SAT Critical Reading : Two Verbs in Two-Blank Sentences

Study concepts, example questions & explanations for SAT Critical Reading

varsity tutors app store varsity tutors android store varsity tutors amazon store varsity tutors ibooks store

Example Questions

1 2 4 Next →

Example Question #31 : Two Verbs In Two Blank Sentences

Choose the set of words that best completes the following sentence.

The judge always disliked __________ out sentences for high crimes, for exact equity and justice are quite difficult to __________ in the midst of life’s general ambiguity.

Possible Answers:

pronouncing . . . explain

forcing . . . justify

meting . . . ascertain

blurting . . . announce

announcing . . . contain

Correct answer:

meting . . . ascertain

Explanation:

In an old usage, “meet” meant “to be proper or just.” When one “metes” a sentence, he or she issues a judgment. The sentence implies that the judge does not like giving (meting) out such sentences because it is difficult see and interpret all of the details in the midst of life’s ambiguities. To attempt to see and discern such details in an exact manner would be to “ascertain” them. The word is derived from the Latin word for “sure or settled” and is related to English words for “surety” such as “certificate” and “certitude.”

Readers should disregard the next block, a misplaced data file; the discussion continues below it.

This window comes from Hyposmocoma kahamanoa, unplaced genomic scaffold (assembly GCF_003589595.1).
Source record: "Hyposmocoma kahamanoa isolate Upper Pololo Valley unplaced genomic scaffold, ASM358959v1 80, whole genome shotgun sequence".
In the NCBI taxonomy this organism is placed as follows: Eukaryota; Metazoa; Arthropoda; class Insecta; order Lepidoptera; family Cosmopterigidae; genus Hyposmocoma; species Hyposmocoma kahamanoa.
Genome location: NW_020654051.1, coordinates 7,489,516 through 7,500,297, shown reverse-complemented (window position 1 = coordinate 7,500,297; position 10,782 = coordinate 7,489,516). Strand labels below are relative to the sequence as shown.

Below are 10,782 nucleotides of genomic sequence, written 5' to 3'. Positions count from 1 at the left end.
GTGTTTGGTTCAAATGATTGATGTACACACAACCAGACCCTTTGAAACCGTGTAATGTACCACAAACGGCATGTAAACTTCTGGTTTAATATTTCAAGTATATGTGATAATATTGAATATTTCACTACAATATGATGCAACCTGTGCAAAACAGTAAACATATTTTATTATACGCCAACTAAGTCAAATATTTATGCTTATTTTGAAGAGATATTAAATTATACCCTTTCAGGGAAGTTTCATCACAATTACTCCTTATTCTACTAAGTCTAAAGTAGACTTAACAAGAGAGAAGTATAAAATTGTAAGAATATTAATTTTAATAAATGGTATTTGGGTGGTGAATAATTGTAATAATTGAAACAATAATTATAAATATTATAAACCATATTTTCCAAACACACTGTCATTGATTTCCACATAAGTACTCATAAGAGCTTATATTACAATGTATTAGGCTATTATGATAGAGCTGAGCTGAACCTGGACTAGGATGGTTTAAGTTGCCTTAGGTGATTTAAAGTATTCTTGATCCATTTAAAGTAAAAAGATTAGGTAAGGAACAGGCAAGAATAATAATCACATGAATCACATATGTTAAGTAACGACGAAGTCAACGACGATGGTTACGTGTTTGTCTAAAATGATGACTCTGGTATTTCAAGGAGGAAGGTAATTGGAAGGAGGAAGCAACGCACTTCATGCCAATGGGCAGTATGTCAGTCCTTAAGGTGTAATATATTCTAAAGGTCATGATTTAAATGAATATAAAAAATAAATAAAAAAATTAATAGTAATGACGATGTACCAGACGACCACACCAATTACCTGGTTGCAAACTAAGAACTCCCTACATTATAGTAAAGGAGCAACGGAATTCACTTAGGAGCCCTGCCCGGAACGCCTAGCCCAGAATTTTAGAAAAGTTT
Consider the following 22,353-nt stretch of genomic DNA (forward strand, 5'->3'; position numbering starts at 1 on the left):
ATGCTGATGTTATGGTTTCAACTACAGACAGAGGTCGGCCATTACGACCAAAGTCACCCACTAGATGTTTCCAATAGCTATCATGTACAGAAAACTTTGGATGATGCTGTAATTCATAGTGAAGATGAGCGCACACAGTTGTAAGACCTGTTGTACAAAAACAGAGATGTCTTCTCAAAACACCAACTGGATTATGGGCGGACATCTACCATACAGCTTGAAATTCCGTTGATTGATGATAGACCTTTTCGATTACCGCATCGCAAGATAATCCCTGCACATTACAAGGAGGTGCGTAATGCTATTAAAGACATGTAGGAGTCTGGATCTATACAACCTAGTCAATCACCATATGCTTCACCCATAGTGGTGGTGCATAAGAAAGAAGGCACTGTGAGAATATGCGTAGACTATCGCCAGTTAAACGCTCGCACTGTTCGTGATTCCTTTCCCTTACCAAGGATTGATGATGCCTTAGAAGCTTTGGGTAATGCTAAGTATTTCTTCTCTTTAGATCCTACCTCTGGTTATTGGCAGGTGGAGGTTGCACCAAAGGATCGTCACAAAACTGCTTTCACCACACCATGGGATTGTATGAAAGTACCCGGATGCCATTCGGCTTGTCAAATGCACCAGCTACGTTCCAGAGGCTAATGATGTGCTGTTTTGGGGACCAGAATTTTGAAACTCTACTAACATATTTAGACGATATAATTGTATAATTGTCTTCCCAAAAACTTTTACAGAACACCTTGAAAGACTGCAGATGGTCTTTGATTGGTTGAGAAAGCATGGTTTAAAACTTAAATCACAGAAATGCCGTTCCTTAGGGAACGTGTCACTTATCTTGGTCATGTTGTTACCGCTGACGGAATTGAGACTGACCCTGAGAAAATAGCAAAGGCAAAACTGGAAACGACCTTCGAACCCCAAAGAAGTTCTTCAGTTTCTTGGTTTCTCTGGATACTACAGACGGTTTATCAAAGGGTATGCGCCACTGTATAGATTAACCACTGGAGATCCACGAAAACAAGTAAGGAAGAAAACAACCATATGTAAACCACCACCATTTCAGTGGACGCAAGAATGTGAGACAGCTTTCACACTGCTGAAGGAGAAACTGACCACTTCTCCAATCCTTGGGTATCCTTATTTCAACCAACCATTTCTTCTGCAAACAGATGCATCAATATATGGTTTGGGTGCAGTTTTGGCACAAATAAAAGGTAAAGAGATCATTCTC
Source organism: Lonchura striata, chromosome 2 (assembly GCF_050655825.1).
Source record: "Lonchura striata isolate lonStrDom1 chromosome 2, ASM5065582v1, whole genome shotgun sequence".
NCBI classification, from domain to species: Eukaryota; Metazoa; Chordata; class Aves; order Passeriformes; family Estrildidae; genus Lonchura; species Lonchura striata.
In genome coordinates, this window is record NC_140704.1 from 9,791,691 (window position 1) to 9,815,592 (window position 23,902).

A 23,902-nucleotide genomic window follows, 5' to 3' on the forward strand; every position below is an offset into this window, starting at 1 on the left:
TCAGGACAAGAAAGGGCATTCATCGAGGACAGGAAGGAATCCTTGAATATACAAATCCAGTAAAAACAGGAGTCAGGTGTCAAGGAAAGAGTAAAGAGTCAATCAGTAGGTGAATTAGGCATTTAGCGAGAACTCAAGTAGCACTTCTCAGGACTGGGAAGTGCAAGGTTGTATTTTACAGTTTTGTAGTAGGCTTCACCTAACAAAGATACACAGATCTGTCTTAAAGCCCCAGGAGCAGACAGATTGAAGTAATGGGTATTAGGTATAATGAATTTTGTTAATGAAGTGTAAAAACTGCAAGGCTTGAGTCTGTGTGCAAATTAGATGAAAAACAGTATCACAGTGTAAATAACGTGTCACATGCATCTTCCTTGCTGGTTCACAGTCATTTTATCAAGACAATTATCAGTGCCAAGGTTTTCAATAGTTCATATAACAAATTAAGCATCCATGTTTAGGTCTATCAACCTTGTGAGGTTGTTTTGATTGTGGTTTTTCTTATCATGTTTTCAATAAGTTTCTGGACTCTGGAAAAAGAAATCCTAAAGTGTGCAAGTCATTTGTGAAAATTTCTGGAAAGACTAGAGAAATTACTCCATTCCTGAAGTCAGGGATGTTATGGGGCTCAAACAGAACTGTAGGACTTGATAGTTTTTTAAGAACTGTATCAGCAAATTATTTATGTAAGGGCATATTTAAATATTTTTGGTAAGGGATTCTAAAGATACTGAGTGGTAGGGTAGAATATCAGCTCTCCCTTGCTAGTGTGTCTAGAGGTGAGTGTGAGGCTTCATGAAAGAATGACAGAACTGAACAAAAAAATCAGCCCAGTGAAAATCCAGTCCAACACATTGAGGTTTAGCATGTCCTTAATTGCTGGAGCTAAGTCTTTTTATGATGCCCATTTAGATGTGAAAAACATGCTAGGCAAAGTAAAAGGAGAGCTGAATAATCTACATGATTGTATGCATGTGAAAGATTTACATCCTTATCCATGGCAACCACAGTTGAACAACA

Example Question #32 : Two Verbs In Two Blank Sentences

Choose the set of words that best completes the following sentence.

Due to a confusion about the budget, the board game club could only __________ two board games; since the two they picked would have to _________ for the entire semester, they picked them out with extreme care.

Possible Answers:

afford . . . include

obtain . . . suffice

consider . . . crease

relocate . . . optimize

lose . . . serve

Correct answer:

obtain . . . suffice

Explanation:

For the first blank, we need to pick out a word that means something like get or buy. Either "obtain" (acquire) or "afford" (have enough money to be able to buy) could be correct. For the second blank, we need to pick out a verb that means something like last or be used. Either "serve" (be adequate) or "suffice" (be enough) could be potentially correct. Of the possible words that we've identified as potentially correct for each blank, only "obtain" and "suffice" appear in the same answer choice, so the correct answer is "obtain . . . suffice."

1 2 4 Next →
Learning Tools by Varsity Tutors